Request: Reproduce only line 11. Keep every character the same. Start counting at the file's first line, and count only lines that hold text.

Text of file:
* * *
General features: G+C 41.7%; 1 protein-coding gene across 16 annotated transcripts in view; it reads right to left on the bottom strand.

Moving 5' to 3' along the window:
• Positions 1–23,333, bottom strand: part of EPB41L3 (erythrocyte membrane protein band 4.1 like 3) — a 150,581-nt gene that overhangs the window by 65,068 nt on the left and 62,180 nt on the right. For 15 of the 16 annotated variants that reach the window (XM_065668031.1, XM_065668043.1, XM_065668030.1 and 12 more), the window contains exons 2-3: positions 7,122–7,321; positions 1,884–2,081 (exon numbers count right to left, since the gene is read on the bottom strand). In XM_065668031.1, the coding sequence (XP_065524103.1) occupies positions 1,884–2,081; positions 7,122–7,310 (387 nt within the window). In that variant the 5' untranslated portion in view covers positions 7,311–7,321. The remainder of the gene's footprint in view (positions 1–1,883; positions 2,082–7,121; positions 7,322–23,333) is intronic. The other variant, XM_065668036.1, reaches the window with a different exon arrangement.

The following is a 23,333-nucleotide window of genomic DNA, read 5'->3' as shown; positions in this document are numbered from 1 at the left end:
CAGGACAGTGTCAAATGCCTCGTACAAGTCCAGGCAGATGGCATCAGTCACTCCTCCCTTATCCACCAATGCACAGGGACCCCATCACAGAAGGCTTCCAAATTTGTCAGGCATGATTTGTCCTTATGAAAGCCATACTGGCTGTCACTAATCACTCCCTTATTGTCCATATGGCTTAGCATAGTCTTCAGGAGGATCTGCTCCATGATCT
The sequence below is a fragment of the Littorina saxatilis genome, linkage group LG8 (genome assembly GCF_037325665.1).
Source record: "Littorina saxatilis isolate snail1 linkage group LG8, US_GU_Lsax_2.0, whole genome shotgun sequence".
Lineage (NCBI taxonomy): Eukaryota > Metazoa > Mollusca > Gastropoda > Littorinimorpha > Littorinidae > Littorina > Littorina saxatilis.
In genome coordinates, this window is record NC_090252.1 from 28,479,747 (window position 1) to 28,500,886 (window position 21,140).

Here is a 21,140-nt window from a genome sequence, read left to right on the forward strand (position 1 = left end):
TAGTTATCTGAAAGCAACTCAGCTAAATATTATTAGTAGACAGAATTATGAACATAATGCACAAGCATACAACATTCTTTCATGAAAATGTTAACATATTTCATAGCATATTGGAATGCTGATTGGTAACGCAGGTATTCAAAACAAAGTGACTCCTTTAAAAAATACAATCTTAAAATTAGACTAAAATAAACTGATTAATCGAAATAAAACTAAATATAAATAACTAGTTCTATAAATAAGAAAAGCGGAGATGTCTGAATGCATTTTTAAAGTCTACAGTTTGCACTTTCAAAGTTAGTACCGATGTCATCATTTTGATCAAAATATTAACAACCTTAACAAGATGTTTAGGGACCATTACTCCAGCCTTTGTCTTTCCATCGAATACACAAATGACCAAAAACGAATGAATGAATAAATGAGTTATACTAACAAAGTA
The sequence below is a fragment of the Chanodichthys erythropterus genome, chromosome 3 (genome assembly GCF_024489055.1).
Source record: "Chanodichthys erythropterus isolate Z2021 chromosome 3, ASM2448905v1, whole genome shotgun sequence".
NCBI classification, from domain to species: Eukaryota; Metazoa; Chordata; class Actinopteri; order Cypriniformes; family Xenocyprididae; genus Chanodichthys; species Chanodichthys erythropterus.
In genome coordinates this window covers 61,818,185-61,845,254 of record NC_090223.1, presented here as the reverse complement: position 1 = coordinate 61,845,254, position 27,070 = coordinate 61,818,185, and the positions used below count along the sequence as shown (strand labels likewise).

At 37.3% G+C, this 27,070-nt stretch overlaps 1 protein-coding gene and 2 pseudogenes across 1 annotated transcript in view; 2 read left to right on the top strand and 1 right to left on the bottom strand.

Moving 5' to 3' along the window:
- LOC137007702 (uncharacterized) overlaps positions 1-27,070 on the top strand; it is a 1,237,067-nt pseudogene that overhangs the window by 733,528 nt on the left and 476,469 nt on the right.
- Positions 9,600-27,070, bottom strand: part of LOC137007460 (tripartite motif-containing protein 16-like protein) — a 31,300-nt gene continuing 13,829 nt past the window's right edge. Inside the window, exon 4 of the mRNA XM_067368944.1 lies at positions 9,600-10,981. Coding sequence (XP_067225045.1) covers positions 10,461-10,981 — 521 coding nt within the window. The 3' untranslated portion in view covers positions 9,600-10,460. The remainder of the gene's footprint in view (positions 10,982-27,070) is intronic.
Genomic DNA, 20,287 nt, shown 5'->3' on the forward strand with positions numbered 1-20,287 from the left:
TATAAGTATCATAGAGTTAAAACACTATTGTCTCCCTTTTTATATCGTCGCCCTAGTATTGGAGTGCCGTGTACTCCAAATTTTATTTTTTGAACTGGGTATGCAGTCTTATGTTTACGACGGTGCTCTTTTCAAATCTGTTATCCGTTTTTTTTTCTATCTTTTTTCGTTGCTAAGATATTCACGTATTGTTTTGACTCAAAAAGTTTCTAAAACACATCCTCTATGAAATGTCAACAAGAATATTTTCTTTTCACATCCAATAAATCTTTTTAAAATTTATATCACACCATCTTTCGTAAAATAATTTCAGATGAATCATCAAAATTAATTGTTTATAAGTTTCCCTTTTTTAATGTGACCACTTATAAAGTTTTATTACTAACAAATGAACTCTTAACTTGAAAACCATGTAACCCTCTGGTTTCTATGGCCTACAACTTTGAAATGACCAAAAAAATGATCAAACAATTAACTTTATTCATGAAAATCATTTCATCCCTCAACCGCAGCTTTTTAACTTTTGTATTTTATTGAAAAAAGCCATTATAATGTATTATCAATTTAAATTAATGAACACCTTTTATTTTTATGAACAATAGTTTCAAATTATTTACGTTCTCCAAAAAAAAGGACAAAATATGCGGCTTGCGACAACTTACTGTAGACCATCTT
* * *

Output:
TAGTTATCTGAAAGCAACTCAGCTAAATATTATTAGTAGACAGAATTATGAACATAATGCACAAGCATACAACATTCTTTCATGAAAATGTTAACATATTTCATAGCATATTGGAATGCTGATTGGTAACGCAGGTATTCAAAACAAAGTGACTCCTTTAAAAAATACAATCTTAAAATTAGACTAAAATAAACTGATTAATCGAAATAAAACTAAATATAAATAACTAGTTCTATAAATAAGAAAAGCGGAGATGTCTGAATGCATTTTTAAAGTCTACAGTTTGCACTTTCAAAGTTAGTACCGATGTCATCATTTTGATCAAAATATTAACAACCTTAACAAGATGTTTAGGGACCATTACTCCAGCCTTTGTCTTTCCATCGAATACACAAATGACCAAAAACGAATGAATGAATAAATGAGTTATACTAACAAAGTA